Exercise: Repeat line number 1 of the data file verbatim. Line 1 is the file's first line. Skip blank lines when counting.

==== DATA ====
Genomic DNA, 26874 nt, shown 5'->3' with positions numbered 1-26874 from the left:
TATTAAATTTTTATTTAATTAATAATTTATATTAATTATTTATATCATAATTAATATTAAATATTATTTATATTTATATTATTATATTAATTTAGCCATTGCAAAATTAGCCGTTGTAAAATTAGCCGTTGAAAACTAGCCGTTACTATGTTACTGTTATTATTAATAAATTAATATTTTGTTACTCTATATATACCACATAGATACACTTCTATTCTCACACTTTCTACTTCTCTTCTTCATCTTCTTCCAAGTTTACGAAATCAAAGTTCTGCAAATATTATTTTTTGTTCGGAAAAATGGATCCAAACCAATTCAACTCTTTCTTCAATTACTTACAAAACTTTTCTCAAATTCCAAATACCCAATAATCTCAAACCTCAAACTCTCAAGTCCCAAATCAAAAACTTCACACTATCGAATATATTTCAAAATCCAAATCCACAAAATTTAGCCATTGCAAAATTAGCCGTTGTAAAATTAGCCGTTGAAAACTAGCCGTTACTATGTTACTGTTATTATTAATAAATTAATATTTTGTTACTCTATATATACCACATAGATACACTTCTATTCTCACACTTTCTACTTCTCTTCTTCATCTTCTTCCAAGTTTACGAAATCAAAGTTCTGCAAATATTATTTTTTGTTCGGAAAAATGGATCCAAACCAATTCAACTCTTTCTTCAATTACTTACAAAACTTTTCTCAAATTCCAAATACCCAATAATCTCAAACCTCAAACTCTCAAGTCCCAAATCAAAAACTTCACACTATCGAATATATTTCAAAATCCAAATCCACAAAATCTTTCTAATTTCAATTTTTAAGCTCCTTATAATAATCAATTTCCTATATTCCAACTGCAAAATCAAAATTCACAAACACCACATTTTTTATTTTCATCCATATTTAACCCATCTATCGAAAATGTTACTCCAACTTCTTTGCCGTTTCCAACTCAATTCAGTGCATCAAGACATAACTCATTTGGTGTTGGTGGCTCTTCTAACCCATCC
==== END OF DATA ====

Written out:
Genomic DNA, 26874 nt, shown 5'->3' with positions numbered 1-26874 from the left: